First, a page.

I have made NO secret of just how much I love M.Q. Barber’s Neighborly Affection series. It is my ultimate comfort read (and I have many of those). I have lost count of how many nights I have stayed up with Alice, Henry and Jay until the wee hours of the morning. And never once have I regretted it.
The series follows Alice, a determined engineer and bit of loner, who gets introduced to the kinky, poly, queer lifestyle of her two male neighbors after moving into a new building. What builds after that introduction is a fierce love, a grounded commitment and a truly aspirational relationship. Separately and together, I love this triad.
Today, September 18th, was the release of the newest book in the series, Binding Their Hearts, which picks up after Henry and Alice have had a harrowing weekend thinking Jay was lost to them forever in Minding Their Manners. If you want to know how I handled the absolute BEAST that was the villain in that book, please see my overly emotional TikTok about it.
I got to read Binding Their Hearts early, and MAN was it a balm! This one may be the MOST comfy of all the comfiness of my favorite comfort series. I finished it, and immediately went back for more.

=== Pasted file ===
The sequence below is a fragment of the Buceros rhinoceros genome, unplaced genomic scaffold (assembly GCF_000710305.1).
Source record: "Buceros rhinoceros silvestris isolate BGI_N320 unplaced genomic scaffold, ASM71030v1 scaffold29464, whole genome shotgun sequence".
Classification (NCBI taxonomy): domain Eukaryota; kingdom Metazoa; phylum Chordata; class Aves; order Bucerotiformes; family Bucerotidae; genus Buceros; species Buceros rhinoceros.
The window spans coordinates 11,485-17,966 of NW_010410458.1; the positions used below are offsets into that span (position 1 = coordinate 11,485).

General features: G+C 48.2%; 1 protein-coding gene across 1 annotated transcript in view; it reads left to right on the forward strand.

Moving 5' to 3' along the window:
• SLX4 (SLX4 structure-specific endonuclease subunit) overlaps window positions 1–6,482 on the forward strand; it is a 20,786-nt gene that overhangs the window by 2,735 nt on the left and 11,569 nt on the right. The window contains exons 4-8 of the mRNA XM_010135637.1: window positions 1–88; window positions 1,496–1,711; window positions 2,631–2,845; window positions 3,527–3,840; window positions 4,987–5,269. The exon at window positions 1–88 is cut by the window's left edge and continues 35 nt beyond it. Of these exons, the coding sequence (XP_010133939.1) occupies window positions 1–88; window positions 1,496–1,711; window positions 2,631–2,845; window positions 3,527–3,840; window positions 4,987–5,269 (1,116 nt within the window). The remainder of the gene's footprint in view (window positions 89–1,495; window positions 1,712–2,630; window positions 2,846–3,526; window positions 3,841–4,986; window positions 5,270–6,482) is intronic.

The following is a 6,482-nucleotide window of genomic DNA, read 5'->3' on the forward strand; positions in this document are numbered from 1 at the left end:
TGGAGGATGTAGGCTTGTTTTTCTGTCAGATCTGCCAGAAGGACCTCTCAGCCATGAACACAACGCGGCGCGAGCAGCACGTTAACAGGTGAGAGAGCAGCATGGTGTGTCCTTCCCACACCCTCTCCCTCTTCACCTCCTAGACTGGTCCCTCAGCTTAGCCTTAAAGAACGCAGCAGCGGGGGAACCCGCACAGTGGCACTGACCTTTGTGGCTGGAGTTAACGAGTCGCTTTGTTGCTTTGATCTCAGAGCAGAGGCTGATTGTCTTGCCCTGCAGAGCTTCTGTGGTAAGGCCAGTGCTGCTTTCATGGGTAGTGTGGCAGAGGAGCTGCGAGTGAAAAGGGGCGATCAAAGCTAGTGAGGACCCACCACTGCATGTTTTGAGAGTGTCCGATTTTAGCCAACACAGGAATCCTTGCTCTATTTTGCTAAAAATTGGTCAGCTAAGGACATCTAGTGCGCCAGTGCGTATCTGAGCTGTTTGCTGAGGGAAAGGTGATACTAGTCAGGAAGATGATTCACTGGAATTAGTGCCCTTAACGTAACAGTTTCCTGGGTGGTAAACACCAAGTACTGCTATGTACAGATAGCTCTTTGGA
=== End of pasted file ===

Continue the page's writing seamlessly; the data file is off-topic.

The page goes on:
There is an unwavering perspicacity to Barber’s voice in this series: each POV character – whether Alice, Jay or Henry – is providing the reader with a shrewd examination of their own humanity and, more importantly, how that enhances the health and happiness of their loved ones. I’ve said before that the three of them love each other SO well that it’s almost trinitarian: a constant filling up of one another’s soul so that it spills over to the next, and so on, without fail.
And in Binding Their Hearts, the unique way that Barber explores their love for one another becomes replete. I read, and was sated. If you’re looking for the kind of romance that not only brings steaminess, but leaves nothing for the reader to wish for, nothing to miss out on, but instead gives you all the feelings you didn’t even know you wanted, Neighborly Affection is it.
Interview with the Author
Recently, M.Q. Barber was gracious enough to sit down and answer some questions for me about the series, her inspiration, her recommendations, and yes, where she sees things going down the road. M, thank you so much for taking the time to indulge me and the rest of your fans at The Cool Table. Here’s our interview.